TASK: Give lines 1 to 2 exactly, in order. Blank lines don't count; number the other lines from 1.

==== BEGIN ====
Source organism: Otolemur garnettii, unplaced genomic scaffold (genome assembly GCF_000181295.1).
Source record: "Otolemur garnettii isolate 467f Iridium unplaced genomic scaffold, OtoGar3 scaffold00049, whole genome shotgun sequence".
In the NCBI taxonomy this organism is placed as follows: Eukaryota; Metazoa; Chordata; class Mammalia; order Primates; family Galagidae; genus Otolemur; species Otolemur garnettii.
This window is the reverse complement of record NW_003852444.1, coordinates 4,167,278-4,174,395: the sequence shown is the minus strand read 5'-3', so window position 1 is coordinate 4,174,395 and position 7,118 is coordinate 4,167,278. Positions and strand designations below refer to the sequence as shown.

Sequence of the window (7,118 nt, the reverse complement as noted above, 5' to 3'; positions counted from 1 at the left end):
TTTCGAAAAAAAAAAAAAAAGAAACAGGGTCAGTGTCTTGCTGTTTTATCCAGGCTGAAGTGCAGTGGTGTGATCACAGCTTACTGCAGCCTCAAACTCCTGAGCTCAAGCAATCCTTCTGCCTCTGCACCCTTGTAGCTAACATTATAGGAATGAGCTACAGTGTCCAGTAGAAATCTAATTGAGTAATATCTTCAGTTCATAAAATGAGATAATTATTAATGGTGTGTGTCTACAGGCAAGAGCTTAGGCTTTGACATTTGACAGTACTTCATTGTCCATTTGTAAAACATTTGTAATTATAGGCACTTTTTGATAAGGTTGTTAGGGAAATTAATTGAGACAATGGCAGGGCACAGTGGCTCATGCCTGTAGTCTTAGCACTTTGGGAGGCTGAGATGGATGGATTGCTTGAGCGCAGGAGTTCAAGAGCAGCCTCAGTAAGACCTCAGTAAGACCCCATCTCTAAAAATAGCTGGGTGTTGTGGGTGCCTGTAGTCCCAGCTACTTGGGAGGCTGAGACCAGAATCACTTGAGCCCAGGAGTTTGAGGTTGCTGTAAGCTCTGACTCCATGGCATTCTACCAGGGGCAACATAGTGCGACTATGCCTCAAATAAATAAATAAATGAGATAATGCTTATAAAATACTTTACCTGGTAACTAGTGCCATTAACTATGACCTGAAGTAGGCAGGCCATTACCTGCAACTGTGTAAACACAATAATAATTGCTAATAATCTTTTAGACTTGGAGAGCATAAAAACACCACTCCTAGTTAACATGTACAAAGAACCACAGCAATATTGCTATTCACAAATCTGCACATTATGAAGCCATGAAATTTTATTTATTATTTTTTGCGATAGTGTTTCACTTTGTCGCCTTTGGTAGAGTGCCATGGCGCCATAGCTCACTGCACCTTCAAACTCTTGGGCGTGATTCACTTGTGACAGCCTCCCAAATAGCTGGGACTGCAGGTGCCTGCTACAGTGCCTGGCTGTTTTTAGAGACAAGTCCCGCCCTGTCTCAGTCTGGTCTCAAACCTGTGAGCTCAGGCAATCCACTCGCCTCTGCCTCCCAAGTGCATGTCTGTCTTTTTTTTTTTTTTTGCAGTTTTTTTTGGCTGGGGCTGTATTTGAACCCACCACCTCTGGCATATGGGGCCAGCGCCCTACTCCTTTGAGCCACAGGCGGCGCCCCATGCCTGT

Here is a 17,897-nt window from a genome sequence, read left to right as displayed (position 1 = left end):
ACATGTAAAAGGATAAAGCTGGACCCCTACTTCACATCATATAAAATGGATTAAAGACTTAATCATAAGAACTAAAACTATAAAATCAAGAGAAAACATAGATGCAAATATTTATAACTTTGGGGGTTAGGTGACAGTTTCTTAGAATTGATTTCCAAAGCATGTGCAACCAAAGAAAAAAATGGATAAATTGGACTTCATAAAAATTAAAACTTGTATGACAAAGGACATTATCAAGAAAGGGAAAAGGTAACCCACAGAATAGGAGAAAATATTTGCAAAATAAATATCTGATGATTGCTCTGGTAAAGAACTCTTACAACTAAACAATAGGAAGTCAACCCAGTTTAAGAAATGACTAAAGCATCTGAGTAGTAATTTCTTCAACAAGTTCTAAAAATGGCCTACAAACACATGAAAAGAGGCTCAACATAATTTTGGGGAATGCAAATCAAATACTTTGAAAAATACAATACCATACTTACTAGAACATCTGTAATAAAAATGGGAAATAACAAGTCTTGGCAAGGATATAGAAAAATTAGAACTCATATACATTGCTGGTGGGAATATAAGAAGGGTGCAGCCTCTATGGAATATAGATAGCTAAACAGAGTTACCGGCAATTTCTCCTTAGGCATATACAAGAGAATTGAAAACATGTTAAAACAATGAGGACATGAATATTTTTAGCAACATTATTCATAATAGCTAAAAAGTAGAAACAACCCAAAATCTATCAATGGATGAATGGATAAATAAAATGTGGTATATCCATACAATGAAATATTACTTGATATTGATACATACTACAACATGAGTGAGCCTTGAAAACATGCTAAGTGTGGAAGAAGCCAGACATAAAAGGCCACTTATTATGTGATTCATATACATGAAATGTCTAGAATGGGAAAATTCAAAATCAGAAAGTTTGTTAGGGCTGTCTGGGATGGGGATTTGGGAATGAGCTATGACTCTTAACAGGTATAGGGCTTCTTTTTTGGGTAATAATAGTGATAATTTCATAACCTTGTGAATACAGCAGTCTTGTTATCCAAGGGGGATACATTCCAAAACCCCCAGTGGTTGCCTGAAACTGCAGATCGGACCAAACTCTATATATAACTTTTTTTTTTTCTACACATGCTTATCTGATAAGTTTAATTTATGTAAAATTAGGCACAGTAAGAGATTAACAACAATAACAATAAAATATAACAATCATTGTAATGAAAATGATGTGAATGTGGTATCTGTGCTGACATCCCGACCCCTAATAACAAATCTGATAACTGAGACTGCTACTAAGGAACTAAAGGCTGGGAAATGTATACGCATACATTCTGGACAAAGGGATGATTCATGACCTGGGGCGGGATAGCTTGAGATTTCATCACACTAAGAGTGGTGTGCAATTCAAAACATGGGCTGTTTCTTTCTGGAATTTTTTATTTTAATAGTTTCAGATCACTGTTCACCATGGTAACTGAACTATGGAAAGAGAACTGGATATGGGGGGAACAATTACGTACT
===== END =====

Source organism: Otolemur garnettii, unplaced genomic scaffold (genome assembly GCF_000181295.1).
Source record: "Otolemur garnettii isolate 467f Iridium unplaced genomic scaffold, OtoGar3 scaffold00049, whole genome shotgun sequence".